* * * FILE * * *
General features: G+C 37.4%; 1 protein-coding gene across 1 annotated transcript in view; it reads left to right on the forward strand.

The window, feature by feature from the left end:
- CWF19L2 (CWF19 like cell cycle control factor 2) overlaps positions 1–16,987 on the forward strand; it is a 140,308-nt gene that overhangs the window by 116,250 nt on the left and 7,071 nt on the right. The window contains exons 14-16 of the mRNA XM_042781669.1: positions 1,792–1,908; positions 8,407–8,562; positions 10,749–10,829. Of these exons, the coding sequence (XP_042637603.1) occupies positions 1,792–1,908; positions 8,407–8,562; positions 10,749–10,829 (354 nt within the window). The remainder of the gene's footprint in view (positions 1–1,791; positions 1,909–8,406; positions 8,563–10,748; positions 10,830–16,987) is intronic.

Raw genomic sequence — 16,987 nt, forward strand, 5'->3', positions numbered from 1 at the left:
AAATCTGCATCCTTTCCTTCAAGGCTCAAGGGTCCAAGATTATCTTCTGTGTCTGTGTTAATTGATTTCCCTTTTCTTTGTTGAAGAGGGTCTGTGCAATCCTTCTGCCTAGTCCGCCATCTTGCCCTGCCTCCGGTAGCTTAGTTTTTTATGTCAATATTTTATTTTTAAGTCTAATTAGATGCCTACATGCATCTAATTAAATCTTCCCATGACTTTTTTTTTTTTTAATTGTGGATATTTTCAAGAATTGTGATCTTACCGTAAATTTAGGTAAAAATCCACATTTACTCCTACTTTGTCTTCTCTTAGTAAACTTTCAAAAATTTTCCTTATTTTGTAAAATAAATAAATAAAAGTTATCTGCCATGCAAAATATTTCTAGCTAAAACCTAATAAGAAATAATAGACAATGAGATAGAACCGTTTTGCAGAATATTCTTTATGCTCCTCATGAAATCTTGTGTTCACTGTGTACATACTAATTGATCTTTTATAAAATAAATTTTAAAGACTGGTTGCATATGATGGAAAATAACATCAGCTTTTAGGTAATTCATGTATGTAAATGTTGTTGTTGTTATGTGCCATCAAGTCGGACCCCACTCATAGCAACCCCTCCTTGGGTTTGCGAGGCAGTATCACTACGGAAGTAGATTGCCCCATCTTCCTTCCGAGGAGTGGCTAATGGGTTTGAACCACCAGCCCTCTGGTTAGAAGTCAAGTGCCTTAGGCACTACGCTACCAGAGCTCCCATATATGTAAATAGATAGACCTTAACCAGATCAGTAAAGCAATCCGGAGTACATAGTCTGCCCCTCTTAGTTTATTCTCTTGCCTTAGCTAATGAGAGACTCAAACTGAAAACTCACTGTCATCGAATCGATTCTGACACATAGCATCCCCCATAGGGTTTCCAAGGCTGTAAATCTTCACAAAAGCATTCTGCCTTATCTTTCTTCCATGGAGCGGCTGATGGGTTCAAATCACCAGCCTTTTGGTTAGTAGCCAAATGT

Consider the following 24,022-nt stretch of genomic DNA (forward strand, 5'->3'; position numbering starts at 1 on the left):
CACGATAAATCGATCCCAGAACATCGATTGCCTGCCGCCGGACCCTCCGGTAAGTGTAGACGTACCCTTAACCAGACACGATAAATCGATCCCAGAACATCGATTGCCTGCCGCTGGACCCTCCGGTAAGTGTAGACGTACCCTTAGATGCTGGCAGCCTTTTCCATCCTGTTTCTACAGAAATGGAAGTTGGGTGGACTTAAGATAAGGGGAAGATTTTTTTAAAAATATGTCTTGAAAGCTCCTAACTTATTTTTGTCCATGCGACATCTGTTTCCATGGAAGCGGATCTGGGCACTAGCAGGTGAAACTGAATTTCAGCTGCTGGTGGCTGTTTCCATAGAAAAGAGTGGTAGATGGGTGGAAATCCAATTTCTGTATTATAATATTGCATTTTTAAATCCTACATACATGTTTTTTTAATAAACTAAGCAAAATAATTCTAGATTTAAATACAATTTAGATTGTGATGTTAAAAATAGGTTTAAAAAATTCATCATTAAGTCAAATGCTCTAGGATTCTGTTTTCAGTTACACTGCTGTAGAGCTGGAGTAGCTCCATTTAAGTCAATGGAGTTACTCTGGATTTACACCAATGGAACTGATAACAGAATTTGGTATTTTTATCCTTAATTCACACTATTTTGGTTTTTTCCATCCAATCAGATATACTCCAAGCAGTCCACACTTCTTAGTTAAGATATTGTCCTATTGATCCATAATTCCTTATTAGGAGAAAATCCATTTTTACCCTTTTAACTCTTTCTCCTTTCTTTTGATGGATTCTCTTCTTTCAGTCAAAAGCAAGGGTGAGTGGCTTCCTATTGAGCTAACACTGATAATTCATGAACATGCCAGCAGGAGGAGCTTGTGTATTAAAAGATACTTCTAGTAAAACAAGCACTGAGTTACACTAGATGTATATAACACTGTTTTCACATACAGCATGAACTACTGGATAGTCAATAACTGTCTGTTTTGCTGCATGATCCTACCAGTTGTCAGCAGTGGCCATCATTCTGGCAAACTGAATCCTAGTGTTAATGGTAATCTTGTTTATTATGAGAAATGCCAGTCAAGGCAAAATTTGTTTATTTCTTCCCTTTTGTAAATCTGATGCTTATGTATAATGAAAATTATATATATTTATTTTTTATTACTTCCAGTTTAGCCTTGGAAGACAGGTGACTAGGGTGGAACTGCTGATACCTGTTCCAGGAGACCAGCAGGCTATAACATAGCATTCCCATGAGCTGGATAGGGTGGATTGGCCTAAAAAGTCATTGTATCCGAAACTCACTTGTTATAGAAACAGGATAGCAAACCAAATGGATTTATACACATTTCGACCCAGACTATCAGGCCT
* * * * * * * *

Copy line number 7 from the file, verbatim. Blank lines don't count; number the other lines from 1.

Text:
CACGATAAATCGATCCCAGAACATCGATTGCCTGCCGCCGGACCCTCCGGTAAGTGTAGACGTACCCTTAACCAGACACGATAAATCGATCCCAGAACATCGATTGCCTGCCGCTGGACCCTCCGGTAAGTGTAGACGTACCCTTAGATGCTGGCAGCCTTTTCCATCCTGTTTCTACAGAAATGGAAGTTGGGTGGACTTAAGATAAGGGGAAGATTTTTTTAAAAATATGTCTTGAAAGCTCCTAACTTATTTTTGTCCATGCGACATCTGTTTCCATGGAAGCGGATCTGGGCACTAGCAGGTGAAACTGAATTTCAGCTGCTGGTGGCTGTTTCCATAGAAAAGAGTGGTAGATGGGTGGAAATCCAATTTCTGTATTATAATATTGCATTTTTAAATCCTACATACATGTTTTTTTAATAAACTAAGCAAAATAATTCTAGATTTAAATACAATTTAGATTGTGATGTTAAAAATAGGTTTAAAAAATTCATCATTAAGTCAAATGCTCTAGGATTCTGTTTTCAGTTACACTGCTGTAGAGCTGGAGTAGCTCCATTTAAGTCAATGGAGTTACTCTGGATTTACACCAATGGAACTGATAACAGAATTTGGTATTTTTATCCTTAATTCACACTATTTTGGTTTTTTCCATCCAATCAGATATACTCCAAGCAGTCCACACTTCTTAGTTAAGATATTGTCCTATTGATCCATAATTCCTTATTAGGAGAAAATCCATTTTTACCCTTTTAACTCTTTCTCCTTTCTTTTGATGGATTCTCTTCTTTCAGTCAAAAGCAAGGGTGAGTGGCTTCCTATTGAGCTAACACTGATAATTCATGAACATGCCAGCAGGAGGAGCTTGTGTATTAAAAGATACTTCTAGTAAAACAAGCACTGAGTTACACTAGATGTATATAACACTGTTTTCACATACAGCATGAACTACTGGATAGTCAATAACTGTCTGTTTTGCTGCATGATCCTACCAGTTGTCAGCAGTGGCCATCATTCTGGCAAACTGAATCCTAGTGTTAATGGTAATCTTGTTTATTATGAGAAATGCCAGTCAAGGCAAAATTTGTTTATTTCTTCCCTTTTGTAAATCTGATGCTTATGTATAATGAAAATTATATATATTTATTTTTTATTACTTCCAGTTTAGCCTTGGAAGACAGGTGACTAGGGTGGAACTGCTGATACCTGTTCCAGGAGACCAGCAGGCTATAACATAGCATTCCCATGAGCTGGATAGGGTGGATTGGCCTAAAAAGTCATTGTATCCGAAACTCACTTGTTATAGAAACAGGATAGCAAACCAAATGGATTTATACACATTTCGACCCAGACTATCAGGCCT